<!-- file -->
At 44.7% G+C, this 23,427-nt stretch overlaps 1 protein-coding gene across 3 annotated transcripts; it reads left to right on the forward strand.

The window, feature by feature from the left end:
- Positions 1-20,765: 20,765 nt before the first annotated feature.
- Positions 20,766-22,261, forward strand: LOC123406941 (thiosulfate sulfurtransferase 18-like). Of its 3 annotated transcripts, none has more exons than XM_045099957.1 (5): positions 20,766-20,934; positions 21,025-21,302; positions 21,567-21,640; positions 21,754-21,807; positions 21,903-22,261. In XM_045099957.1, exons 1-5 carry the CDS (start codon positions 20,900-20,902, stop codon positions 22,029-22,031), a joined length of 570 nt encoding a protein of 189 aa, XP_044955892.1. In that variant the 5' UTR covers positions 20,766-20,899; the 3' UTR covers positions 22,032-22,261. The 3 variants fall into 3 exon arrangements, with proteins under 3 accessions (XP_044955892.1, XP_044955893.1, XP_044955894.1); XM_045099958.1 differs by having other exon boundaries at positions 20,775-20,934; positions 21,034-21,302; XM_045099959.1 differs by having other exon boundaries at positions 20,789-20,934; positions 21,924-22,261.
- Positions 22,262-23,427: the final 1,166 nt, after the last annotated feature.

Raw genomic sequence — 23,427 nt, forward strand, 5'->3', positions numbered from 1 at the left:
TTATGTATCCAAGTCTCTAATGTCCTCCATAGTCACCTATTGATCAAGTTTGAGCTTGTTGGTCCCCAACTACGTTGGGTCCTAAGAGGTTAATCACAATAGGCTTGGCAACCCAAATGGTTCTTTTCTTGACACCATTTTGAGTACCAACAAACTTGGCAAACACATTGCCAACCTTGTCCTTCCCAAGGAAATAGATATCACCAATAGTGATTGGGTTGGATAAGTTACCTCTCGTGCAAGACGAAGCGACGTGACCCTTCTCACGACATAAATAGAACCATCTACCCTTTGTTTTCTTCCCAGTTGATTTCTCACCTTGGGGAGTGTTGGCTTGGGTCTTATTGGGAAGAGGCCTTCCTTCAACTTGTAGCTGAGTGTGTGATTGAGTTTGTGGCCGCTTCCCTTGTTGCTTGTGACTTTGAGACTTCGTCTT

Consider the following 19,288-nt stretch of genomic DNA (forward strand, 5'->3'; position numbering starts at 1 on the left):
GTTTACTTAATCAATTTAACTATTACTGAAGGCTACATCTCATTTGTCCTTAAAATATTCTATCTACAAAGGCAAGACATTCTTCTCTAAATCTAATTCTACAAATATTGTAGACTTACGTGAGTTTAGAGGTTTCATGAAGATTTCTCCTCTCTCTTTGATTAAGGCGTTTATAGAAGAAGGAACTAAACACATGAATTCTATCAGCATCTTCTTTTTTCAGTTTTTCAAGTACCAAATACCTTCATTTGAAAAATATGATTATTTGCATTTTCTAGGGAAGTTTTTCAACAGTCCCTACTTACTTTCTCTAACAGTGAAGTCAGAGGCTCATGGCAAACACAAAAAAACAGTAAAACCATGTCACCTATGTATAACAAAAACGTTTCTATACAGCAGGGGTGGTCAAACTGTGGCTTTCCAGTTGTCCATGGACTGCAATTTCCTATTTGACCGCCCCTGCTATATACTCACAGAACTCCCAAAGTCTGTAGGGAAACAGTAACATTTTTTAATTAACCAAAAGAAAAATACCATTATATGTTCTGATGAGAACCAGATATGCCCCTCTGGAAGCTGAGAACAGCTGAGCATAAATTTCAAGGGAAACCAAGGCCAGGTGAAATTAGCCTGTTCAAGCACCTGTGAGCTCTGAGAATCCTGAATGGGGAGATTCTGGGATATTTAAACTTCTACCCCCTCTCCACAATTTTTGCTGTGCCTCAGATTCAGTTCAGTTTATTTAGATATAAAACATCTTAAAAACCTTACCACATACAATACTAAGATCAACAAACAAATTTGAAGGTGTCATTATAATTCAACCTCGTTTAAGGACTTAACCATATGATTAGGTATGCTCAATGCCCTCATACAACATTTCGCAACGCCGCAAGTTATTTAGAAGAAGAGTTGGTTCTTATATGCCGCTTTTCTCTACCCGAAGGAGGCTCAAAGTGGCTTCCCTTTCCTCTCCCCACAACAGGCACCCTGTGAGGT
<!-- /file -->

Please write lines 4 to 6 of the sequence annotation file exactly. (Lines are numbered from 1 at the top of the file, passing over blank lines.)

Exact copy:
- Positions 20,766-22,261, forward strand: LOC123406941 (thiosulfate sulfurtransferase 18-like). Of its 3 annotated transcripts, none has more exons than XM_045099957.1 (5): positions 20,766-20,934; positions 21,025-21,302; positions 21,567-21,640; positions 21,754-21,807; positions 21,903-22,261. In XM_045099957.1, exons 1-5 carry the CDS (start codon positions 20,900-20,902, stop codon positions 22,029-22,031), a joined length of 570 nt encoding a protein of 189 aa, XP_044955892.1. In that variant the 5' UTR covers positions 20,766-20,899; the 3' UTR covers positions 22,032-22,261. The 3 variants fall into 3 exon arrangements, with proteins under 3 accessions (XP_044955892.1, XP_044955893.1, XP_044955894.1); XM_045099958.1 differs by having other exon boundaries at positions 20,775-20,934; positions 21,034-21,302; XM_045099959.1 differs by having other exon boundaries at positions 20,789-20,934; positions 21,924-22,261.
- Positions 22,262-23,427: the final 1,166 nt, after the last annotated feature.

Raw genomic sequence — 23,427 nt, forward strand, 5'->3', positions numbered from 1 at the left: